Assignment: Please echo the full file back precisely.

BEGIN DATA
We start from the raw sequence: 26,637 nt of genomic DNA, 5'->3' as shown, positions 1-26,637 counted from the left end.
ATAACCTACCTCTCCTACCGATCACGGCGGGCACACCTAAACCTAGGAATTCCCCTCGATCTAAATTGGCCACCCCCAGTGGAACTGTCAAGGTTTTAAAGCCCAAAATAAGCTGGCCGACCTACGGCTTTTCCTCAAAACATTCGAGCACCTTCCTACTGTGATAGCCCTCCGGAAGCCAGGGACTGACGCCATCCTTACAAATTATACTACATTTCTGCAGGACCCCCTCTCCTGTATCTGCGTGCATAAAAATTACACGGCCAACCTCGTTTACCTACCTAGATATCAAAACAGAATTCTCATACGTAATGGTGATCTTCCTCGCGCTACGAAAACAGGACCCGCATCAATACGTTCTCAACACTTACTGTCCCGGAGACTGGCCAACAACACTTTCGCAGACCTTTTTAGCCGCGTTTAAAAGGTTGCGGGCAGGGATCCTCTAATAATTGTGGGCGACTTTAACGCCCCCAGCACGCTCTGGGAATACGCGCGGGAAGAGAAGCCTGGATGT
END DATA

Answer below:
We start from the raw sequence: 26,637 nt of genomic DNA, 5'->3' as shown, positions 1-26,637 counted from the left end.
ATAACCTACCTCTCCTACCGATCACGGCGGGCACACCTAAACCTAGGAATTCCCCTCGATCTAAATTGGCCACCCCCAGTGGAACTGTCAAGGTTTTAAAGCCCAAAATAAGCTGGCCGACCTACGGCTTTTCCTCAAAACATTCGAGCACCTTCCTACTGTGATAGCCCTCCGGAAGCCAGGGACTGACGCCATCCTTACAAATTATACTACATTTCTGCAGGACCCCCTCTCCTGTATCTGCGTGCATAAAAATTACACGGCCAACCTCGTTTACCTACCTAGATATCAAAACAGAATTCTCATACGTAATGGTGATCTTCCTCGCGCTACGAAAACAGGACCCGCATCAATACGTTCTCAACACTTACTGTCCCGGAGACTGGCCAACAACACTTTCGCAGACCTTTTTAGCCGCGTTTAAAAGGTTGCGGGCAGGGATCCTCTAATAATTGTGGGCGACTTTAACGCCCCCAGCACGCTCTGGGAATACGCGCGGGAAGAGAAGCCTGGATGT